However, more important than just concentrating on headcount is ensuring that the Bureau is made up of individuals with the requisite skills and experience, focusing on the targeted delivery of statutory responsibilities - by doing so the challenges presented by existing vacancies are being managed.
As we prepare for the MoneyVal inspection the Committee looks forward to the continuing support of the Assembly so that as a government we pull together as we strive to deliver a united Bailiwick response to combatting economic and financial crime.
The Population & Immigration Policy Review recognised that some of the immediate challenges we face as a jurisdiction cannot be easily resolved. The Bailiwick is operating in a competitive employment market, government has to compete with the private sector. It is accepted that across the public services recruitment and retention presents a constant challenge, whether we are looking for police officers, financial crime investigators, health care workers or teachers. These specialist skills are in demand globally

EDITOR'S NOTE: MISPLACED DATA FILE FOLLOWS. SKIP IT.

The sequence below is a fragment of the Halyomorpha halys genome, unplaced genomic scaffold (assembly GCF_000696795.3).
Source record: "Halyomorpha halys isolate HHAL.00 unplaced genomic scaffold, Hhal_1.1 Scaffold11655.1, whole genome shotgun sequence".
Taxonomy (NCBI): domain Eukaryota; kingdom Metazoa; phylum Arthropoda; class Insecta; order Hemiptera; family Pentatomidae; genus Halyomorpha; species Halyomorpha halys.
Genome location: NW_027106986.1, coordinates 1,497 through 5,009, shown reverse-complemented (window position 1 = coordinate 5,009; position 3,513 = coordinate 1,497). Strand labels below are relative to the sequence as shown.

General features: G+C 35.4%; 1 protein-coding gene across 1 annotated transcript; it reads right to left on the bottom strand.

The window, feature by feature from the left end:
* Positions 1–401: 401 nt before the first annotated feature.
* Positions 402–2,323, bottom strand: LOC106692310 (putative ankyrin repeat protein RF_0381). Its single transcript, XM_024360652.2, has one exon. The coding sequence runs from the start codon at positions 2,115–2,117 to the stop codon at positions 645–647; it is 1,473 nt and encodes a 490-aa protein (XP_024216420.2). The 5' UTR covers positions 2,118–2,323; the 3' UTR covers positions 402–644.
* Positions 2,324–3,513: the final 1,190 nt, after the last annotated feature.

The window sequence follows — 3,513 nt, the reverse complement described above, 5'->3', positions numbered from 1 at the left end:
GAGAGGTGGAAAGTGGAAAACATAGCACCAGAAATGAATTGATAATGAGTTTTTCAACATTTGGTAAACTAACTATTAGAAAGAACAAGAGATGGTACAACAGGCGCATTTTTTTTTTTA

It is therefore vital that we think strategically about how we attract, develop and keep our work force who provide the essential and diverse services the Bailiwick needs.
The Committee were pleased with the constructive debate in the Assembly and for the subsequent support for the Population & Immigration Policy propositions.
Successful Resolutions are not the end of the process, and I am pleased to report that since the debate work has continued at pace. The Committee was recently briefed around future changes within population and immigration to achieve the policy ambition of expanding the pool of workers that employers can access where there is evidence, they are needed. In addition, bringing the Population Management and Immigration Services together will improve and streamline the service and create resilience.
In delivering the changes agreed in the Policy Letter the Committee recognises the need for proportionate transitional arrangements and to continue to proactively engage with business and the community to provide
certainty and clarity in how and when these changes will take place.
A number of the Resolutions provided direction to other Committees. I am reassured those discussions have already taken place at Officer level to ensure that the necessary resources.
The Justice Framework was approved by the States on 26th May, 2022 and we committed to develop and publish a Justice Action Plan once the refreshed Government Work Plan had been approved, this remains our intention.
Whilst acknowledging competing responsibilities of the GWP